By Stuart Miller-Davis
For the Ottawa Wolves, 2020 was supposed to be a year to be proud of. They were to be the first Canadian host of a tradition held biannually by the gay rugby community in memory of one of its beloved members.
The Mark Kendall Bingham Memorial Tournament (Bingham Cup), which pre-pandemic was to be held this past August, honours Mark Bingham.
Bingham was a two-time national rugby champion with the California Golden Bears. After his NCAA days, Bingham continued playing with the San Francisco Fog, a gay-and-inclusive rugby club. He was also involved in the founding of the Gotham Knights, a gay-and-inclusive team in New York City.
On Sept. 11, 2001, Bingham boarded United Airlines Flight 93 travelling from Newark, N.J. to San Francisco. After terrorists took over the plane’s cockpit, Bingham was part of a group of passengers who hatched a plan to take back control from the hijackers. It’s believed that the passengers were able to breach the plane’s cockpit, causing it to crash in a field in Pennsylvania. The hijackers had veered the plane toward Washington, D.C., and are suspected to have been planning to crash it into the White House or the U.S. Capitol Building. There were no survivors from the flight.
Bingham was killed at 31 years old. Every two years since 2002, gay rugby players have come together in his honour.
The Ottawa Wolves bid on the rights to host the Bingham Cup this year and won but will now be hosting the tournament in 2022 instead.
The Wolves themselves have only be around since 2008, when the club was founded by Jay Smidt and Carl Pilon. In 2013, the club became the first Canadian member organization of International Gay Rugby (IGR) to add a women’s team.
Since 2010 the Wolves have been travelling around the world to play in the Bingham Cup. It’s grown since their first appearance to become the world’s largest amateur rugby union tournament.
One Wolves highlight in the event came in Nashville in 2016, when they won the Hoagland Jug – named for Bingham’s mother, Alice Hoagland.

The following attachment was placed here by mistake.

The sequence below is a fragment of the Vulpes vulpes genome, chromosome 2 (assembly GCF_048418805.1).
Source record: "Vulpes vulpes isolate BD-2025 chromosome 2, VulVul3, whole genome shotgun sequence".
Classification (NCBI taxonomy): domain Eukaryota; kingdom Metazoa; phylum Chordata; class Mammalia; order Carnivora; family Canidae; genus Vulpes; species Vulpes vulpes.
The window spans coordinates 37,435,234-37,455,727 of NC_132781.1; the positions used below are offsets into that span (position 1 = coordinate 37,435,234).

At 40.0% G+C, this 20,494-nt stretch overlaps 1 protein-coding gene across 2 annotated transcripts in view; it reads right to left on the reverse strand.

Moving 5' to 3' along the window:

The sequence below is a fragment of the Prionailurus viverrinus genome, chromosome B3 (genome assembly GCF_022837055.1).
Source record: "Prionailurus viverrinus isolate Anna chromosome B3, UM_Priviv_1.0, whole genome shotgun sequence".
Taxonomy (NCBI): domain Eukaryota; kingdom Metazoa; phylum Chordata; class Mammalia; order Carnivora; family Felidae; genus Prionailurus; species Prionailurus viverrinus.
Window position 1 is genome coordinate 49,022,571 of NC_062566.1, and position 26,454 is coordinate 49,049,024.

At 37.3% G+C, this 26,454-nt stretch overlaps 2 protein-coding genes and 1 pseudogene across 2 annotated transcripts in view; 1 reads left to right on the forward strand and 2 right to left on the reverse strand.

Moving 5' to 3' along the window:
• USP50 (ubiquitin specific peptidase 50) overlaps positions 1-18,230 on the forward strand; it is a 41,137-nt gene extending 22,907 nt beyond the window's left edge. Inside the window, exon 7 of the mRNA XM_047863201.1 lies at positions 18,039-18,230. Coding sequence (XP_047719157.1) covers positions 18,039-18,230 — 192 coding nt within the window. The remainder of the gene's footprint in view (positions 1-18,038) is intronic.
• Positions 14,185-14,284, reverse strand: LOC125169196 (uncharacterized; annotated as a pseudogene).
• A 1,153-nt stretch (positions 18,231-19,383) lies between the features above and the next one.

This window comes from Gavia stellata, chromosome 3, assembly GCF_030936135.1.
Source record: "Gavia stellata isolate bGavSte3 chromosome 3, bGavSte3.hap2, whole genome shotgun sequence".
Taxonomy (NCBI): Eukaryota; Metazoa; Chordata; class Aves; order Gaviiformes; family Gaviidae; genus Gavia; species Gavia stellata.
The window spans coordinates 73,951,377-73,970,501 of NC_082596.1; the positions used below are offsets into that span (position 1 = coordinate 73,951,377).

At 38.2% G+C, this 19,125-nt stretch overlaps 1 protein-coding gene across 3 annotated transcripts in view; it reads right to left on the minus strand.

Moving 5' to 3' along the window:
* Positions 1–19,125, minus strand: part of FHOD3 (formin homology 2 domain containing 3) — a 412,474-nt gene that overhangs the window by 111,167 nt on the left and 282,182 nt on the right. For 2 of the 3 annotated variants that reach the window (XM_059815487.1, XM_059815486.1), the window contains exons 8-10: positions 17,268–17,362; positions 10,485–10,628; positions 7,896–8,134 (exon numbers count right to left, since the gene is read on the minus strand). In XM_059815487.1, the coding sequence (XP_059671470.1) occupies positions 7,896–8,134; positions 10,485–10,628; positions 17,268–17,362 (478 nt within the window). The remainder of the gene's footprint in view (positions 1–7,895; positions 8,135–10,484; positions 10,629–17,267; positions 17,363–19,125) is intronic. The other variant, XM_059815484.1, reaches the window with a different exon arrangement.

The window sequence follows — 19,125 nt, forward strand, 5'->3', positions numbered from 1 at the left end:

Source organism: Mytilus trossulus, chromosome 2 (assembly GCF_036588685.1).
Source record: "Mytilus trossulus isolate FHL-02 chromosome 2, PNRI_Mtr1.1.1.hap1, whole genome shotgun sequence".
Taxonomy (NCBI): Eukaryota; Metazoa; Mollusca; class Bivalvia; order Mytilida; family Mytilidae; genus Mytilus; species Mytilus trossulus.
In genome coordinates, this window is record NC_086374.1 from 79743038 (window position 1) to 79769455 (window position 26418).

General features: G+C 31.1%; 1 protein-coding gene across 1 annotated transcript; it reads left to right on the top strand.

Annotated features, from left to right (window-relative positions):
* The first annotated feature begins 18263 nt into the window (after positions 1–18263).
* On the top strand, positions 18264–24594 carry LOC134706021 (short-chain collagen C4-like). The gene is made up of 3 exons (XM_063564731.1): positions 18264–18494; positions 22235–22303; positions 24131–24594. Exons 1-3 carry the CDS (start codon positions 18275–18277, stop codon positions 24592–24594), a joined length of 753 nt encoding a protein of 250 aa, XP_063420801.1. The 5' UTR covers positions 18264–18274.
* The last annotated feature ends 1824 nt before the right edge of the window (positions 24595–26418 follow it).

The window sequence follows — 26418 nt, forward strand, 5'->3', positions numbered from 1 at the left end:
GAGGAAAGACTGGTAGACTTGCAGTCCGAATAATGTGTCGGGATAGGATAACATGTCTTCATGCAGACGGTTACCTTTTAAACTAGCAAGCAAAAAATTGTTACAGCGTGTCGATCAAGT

But more importantly the event has the ability to change lives, said former Wolves captain Jean-François Laberge, who has been to every Bingham Cup that the Wolves have participated in.
Laberge recalls the Sydney, Australia tournament in 2014, where marriage equality was a hot-button issue in the country at the time.
“Everybody (was) saying (same sex marriage was) never going to happen in Australia,” Laberge told the Sports Pages. “Then the Bingham Cup came and with it the enshrining in the four major sports in Australia that there is no discrimination against LGBTQ+. They all amended their sporting codes and that kind of started this massive social political pressure.”
Between 2004 and 2017 there were 22 unsuccessful attempts in Australia’s Parliament to legalize or recognize same-sex marriage. After almost two-thirds of Australians voted in a referendum in late 2017 in favour of same-sex marriage, the country passed a law redefining marriage as “a union of two people.”
Laberge, who works in Ottawa as a lawyer, has also been a driving force behind bringing the Bingham Cup to Ottawa as the president of the board behind the Wolves’ bid.
For him, being involved with Ottawa’s Bingham Cup bid presented an opportunity to give back to a community that he cares deeply for.
“This was kind of my last hurrah. Canada had never hosted, and I said, ‘This is going to be my gift back to my club, to the Ontario and Canadian rugby families and to the IGR family as well,” he said.
Laberge added that the inclusive nature of rugby, and in a wider way the inclusive environment of the Bingham Cup has allowed him and others a space to be themselves.
“For me, there was always a split in me where I felt I could be ‘athlete J-F’, or I could be ‘gay J-F’, but the athlete and gay J-F could never be one. That is what inclusive rugby is all about; seeing everybody being themselves 100 per cent… and not having to hide and having a blast of it and challenging themselves,” Laberge said.
When take-two of Ottawa’s attempt to host the Bingham Cup happens in 2022, Laberge hopes the near 2,200 participants from 65 countries that had originally planned to come in 2020 make it to Canada’s capital.
The event will also for the first time feature a “murderball” (wheelchair rugby) showcase. A legal conference is being planned with the University of Ottawa in tandem of the event, where the social and legal challenges that trans athletes face will be discussed.